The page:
So why should you, LGBTQ+ traveler, set sail on the Wish? Just because it’s my scene? After all, it’s definitely not Atlantis or Olivia. But it is a unique experience at sea and, like I said, there’s something for everyone (except gamblers. No casino on board.). It’s also not bereft of other gays looking for fun, and it’s remarkably easy to find them and mingle, if that’s of interest. (Check out Nightingale’s, the piano bar for some “family.” Or the queue waiting to get a picture with Thor).
So what about you? Who are you? If you count yourself one or more of these folks… have I got a ship for you:
Arendelle: A Frozen Dining Adventure
The Disney Queen: Come on, you know who you are. You have a collection of rainbow Mickey paraphernalia and Fantasmic as your ring tone. You don’t need me to convince you to sail. But what will especially delight you? How about dinner in the Arendelle: A Frozen Dining Adventure with Elsa, Anna, Kristoff, Oaken (fresh from his sauna), and an amazing animatronic Olaf coming around to your table? Or dining in Worlds of Marvel (the first-ever Marvel cinematic dining adventure) featuring an adventure with Ant-Man and The Wasp? Or what about the new utterly fantastic stage show, Disney Seas the Adventure, featuring a stunning mashup sung by Elsa, Merida, and Moana (three princesses who all eschew princes, thank you) and a finale led by Hercules? How about a pirate night (yes, you may indeed have use for that leather vest), fireworks at sea, and rainbow merch in the gift shops? It’s all there.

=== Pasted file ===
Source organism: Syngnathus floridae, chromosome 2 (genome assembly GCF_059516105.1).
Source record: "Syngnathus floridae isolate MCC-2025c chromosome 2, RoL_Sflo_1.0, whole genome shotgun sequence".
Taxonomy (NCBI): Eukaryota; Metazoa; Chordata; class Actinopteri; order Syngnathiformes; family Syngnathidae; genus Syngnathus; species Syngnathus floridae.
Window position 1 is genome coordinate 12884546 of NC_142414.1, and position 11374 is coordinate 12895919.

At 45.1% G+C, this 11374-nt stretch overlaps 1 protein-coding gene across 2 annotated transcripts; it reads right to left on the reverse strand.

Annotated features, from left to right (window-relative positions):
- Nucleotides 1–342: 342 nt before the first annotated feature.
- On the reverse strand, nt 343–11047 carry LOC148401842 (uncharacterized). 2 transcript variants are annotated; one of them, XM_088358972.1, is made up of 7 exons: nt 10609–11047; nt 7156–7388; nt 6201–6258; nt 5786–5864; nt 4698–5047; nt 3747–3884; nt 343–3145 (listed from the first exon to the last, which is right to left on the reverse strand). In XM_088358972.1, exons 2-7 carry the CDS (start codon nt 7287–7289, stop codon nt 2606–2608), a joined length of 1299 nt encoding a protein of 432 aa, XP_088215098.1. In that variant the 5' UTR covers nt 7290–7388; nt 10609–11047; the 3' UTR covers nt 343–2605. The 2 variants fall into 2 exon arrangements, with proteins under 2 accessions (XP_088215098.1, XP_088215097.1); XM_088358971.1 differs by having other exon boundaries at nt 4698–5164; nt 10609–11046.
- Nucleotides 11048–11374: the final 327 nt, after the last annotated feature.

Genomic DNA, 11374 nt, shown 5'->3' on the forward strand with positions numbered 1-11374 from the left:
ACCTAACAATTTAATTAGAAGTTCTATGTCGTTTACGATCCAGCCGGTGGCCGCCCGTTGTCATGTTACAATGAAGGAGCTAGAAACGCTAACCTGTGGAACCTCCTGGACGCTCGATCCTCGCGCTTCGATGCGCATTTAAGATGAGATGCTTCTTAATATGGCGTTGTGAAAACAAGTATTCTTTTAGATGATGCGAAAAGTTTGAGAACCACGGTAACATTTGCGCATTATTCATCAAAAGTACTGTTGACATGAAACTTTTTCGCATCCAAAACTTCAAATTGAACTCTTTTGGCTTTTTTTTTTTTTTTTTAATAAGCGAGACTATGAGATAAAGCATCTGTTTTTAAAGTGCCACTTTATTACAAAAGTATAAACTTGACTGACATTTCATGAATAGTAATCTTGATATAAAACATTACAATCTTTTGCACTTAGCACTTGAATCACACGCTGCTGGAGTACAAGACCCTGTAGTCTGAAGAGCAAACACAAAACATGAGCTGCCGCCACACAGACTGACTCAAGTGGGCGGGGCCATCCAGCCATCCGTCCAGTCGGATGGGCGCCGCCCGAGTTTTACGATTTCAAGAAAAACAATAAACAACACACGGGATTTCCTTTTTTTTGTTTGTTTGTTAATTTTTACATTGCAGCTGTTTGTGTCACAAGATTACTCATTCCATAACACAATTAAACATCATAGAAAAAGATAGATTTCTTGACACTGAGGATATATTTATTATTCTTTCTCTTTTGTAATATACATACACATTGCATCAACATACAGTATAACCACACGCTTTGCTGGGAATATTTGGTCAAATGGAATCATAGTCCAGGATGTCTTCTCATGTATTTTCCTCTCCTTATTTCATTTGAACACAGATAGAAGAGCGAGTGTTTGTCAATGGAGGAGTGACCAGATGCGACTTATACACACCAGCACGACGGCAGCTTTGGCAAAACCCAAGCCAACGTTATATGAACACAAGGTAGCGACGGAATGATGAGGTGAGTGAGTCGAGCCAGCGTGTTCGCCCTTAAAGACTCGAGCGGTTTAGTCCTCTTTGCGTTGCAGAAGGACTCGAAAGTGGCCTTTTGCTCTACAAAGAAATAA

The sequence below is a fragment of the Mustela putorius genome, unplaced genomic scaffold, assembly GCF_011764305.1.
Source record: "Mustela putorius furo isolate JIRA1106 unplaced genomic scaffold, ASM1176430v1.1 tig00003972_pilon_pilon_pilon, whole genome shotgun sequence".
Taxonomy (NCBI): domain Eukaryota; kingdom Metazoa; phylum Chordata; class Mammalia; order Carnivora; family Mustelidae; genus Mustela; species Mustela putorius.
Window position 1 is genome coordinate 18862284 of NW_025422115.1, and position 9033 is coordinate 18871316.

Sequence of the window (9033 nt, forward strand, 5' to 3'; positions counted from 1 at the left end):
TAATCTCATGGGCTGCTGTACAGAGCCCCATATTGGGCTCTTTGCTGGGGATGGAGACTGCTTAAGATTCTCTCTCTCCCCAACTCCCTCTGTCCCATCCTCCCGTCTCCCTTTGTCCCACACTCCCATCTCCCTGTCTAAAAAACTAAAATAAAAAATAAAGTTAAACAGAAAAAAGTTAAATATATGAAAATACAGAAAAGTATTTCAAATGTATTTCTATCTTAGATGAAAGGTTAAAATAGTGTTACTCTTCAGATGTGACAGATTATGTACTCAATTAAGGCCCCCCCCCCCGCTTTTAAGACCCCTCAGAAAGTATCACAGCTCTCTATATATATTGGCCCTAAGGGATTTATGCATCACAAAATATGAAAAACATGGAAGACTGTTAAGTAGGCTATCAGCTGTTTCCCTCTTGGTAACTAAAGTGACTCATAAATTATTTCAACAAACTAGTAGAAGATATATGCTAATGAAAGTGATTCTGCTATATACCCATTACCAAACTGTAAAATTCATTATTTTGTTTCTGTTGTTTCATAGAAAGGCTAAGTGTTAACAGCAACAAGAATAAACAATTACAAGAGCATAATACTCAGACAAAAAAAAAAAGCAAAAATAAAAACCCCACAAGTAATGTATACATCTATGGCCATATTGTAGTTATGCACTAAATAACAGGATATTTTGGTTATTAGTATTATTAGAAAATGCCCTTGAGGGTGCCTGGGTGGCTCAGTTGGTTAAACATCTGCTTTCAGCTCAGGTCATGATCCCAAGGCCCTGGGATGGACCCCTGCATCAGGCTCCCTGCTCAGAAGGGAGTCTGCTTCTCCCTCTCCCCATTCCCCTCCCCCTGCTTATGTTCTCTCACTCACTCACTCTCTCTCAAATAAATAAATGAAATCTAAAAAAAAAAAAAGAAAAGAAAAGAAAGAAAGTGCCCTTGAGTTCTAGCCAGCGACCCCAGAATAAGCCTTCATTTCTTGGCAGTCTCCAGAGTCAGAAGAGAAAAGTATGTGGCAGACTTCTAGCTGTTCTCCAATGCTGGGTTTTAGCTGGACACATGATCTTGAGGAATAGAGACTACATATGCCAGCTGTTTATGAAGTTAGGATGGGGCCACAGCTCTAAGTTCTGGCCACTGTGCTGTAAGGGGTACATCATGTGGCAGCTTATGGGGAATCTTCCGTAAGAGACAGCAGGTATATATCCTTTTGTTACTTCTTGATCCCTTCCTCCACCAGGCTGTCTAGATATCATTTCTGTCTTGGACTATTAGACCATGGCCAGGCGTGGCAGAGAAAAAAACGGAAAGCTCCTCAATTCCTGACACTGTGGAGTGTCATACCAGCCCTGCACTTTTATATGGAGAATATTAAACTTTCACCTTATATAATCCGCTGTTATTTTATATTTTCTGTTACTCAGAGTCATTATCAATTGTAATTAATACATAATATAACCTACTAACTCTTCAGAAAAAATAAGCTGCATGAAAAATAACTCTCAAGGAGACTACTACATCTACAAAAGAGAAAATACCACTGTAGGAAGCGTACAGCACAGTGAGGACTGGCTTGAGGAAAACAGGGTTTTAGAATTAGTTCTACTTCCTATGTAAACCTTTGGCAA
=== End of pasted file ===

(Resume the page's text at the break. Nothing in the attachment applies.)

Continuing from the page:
Full-sized gorgeous bath in some suites